"Comirnaty" aka the Pfizer vaccine
Call me “Comirnaty”
Image: Reuters/Eric Gaillard

It’s also notable that Pfizer chose to highlight its umbrella brand instead of the name they came up for their Covid-19 gambit. Last year, it worked with the Brand Institute to coin the name “Comirnaty,” (koe mir’ na tee), a mouthful of a mash-up of community, immunity, mRNA, and Covid.

Moderna’s vaccine is very similar to Pfizer’s in term of technology, dosage, and efficacy rates. The 10-year old Massachusetts-based company reported a 94.1% efficacy rate in clinical trials compared to Pfizer’s 95%, and consumers seem to be honing in on the slight percentage difference. When given the choice, they pick Pfizer over Moderna. A more recent survey of recipients suggests that both vaccines have an efficacy rate of 90%.

The purpose of branding

Brands, in essence, serve to simplify choices for the public. In a sea of options, a well developed brand will highlight differentiating attributes of a product.

“Brands address an information problem,” explains Hermosilla. “On a very high level, brands help in the search process and they do so by giving you some sort of quick summary of the functional and emotive value of a product.”

But Hermosilla says in the interest of getting through the pandemic, it’s crucial to subvert our consumerist instincts for comparison shopping and heed the advice of health experts.

“Rather than use this commentary to rationalize brand preferences and further a kind of vaccine elitism, we should try to understand the bigger crisis and postpone the dilemma of choice until the height of the pandemic is behind us,” he adds.

Hermosilla, who is scheduled to receive his second Pfizer dose this week, says he was glad to receive the favored brand, but he would have taken any drug available.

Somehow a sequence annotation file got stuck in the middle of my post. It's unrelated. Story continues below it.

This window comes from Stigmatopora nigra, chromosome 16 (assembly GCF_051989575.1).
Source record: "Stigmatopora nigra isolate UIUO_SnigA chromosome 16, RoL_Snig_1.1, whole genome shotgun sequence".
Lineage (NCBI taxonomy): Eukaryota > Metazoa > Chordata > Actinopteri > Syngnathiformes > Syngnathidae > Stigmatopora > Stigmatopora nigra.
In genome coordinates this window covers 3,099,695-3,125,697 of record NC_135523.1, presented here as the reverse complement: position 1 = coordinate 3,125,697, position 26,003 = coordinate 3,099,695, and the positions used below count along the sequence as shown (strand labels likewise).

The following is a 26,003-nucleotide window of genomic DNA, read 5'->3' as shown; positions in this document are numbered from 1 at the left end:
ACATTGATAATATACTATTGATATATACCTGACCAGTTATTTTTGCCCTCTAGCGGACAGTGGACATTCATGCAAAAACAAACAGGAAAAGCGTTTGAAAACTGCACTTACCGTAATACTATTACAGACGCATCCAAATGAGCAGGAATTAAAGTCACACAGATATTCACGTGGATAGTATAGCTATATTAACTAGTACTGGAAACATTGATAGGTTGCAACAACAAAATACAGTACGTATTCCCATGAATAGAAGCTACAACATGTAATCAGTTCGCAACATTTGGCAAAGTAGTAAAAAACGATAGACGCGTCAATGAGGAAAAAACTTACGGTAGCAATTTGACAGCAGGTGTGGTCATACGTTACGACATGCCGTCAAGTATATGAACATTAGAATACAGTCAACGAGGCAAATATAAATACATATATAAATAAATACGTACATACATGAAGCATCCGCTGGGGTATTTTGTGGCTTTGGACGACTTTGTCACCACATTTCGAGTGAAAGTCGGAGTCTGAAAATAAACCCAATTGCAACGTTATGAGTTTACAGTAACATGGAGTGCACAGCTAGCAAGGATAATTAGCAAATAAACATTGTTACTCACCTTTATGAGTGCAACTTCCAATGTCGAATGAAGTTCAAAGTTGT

My parents who are in their 70s and my grandma who is 90 living in Chile received the Chinese vaccine. I was extremely happy that they had gotten it, even though the headline efficacy number isn’t as good as Pfizer’s,” he says.

Hermosilla echoes the opinion of the world’s top medical experts who stress that any of the approved vaccines is 100% effective against preventing severe complications that lead to hospitalizations or fatalities. “The most important thing to do is to get vaccinated and not to try and figure out which one may be or may not be better than the other.” explained Dr. Anthony Fauci in a recent White House briefing. Similarly,  Dr. John Wright, head of the Bradford Institute for Health Research, wrote a searing editorial explaining the futility of fussing over brands. “The concept of consumer choice when it comes to immunization, or even medications, is alien,” he argued. “Comparing vaccines is not as simple as comparing cola drinks or cars. The clinical trials that have reported very early results will continue for their full twelve-month duration and the results will become more reliable with time. We have yet to start vaccine trials that can make head-to-head comparisons between different vaccines, so it may be that early results reflect different populations, or dosing regimes.”

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